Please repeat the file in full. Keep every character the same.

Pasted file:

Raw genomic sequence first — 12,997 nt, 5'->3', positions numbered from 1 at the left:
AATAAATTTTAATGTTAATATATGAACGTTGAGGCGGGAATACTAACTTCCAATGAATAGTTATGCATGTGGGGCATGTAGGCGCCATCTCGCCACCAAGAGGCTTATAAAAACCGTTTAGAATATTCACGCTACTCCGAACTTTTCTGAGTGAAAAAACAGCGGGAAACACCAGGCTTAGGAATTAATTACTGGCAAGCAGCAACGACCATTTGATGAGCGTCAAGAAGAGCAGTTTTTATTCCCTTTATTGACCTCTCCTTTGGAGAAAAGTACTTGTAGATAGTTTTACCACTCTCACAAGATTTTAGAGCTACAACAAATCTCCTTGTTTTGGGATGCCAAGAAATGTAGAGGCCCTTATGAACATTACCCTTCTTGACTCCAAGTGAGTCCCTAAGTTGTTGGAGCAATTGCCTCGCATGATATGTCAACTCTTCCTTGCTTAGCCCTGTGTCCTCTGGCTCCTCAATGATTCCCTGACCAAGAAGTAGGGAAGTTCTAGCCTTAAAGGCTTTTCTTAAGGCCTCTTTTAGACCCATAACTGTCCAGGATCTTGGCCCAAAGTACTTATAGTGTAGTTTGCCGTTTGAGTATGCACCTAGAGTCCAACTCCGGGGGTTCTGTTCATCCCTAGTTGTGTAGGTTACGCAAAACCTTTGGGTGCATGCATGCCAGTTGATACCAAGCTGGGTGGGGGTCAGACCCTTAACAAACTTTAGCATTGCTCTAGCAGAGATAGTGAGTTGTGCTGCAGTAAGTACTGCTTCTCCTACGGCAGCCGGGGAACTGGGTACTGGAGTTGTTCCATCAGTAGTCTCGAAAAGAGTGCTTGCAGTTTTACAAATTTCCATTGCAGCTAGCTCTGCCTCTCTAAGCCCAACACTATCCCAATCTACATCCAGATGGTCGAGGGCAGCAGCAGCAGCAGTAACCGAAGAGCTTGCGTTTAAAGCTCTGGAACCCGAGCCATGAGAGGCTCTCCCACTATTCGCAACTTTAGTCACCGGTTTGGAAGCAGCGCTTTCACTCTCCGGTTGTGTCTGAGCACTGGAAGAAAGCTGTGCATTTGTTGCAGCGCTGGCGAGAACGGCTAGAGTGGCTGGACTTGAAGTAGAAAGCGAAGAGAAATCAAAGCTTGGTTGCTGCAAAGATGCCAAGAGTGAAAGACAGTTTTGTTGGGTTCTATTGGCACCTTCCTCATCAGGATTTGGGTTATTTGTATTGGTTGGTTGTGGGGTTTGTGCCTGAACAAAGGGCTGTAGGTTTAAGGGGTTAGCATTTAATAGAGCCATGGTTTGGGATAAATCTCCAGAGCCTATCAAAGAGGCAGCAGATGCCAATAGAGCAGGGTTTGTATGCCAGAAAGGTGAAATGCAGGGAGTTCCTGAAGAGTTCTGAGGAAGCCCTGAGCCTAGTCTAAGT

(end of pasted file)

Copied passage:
Raw genomic sequence first — 12,997 nt, 5'->3', positions numbered from 1 at the left:
AATAAATTTTAATGTTAATATATGAACGTTGAGGCGGGAATACTAACTTCCAATGAATAGTTATGCATGTGGGGCATGTAGGCGCCATCTCGCCACCAAGAGGCTTATAAAAACCGTTTAGAATATTCACGCTACTCCGAACTTTTCTGAGTGAAAAAACAGCGGGAAACACCAGGCTTAGGAATTAATTACTGGCAAGCAGCAACGACCATTTGATGAGCGTCAAGAAGAGCAGTTTTTATTCCCTTTATTGACCTCTCCTTTGGAGAAAAGTACTTGTAGATAGTTTTACCACTCTCACAAGATTTTAGAGCTACAACAAATCTCCTTGTTTTGGGATGCCAAGAAATGTAGAGGCCCTTATGAACATTACCCTTCTTGACTCCAAGTGAGTCCCTAAGTTGTTGGAGCAATTGCCTCGCATGATATGTCAACTCTTCCTTGCTTAGCCCTGTGTCCTCTGGCTCCTCAATGATTCCCTGACCAAGAAGTAGGGAAGTTCTAGCCTTAAAGGCTTTTCTTAAGGCCTCTTTTAGACCCATAACTGTCCAGGATCTTGGCCCAAAGTACTTATAGTGTAGTTTGCCGTTTGAGTATGCACCTAGAGTCCAACTCCGGGGGTTCTGTTCATCCCTAGTTGTGTAGGTTACGCAAAACCTTTGGGTGCATGCATGCCAGTTGATACCAAGCTGGGTGGGGGTCAGACCCTTAACAAACTTTAGCATTGCTCTAGCAGAGATAGTGAGTTGTGCTGCAGTAAGTACTGCTTCTCCTACGGCAGCCGGGGAACTGGGTACTGGAGTTGTTCCATCAGTAGTCTCGAAAAGAGTGCTTGCAGTTTTACAAATTTCCATTGCAGCTAGCTCTGCCTCTCTAAGCCCAACACTATCCCAATCTACATCCAGATGGTCGAGGGCAGCAGCAGCAGCAGTAACCGAAGAGCTTGCGTTTAAAGCTCTGGAACCCGAGCCATGAGAGGCTCTCCCACTATTCGCAACTTTAGTCACCGGTTTGGAAGCAGCGCTTTCACTCTCCGGTTGTGTCTGAGCACTGGAAGAAAGCTGTGCATTTGTTGCAGCGCTGGCGAGAACGGCTAGAGTGGCTGGACTTGAAGTAGAAAGCGAAGAGAAATCAAAGCTTGGTTGCTGCAAAGATGCCAAGAGTGAAAGACAGTTTTGTTGGGTTCTATTGGCACCTTCCTCATCAGGATTTGGGTTATTTGTATTGGTTGGTTGTGGGGTTTGTGCCTGAACAAAGGGCTGTAGGTTTAAGGGGTTAGCATTTAATAGAGCCATGGTTTGGGATAAATCTCCAGAGCCTATCAAAGAGGCAGCAGATGCCAATAGAGCAGGGTTTGTATGCCAGAAAGGTGAAATGCAGGGAGTTCCTGAAGAGTTCTGAGGAAGCCCTGAGCCTAGTCTAAGT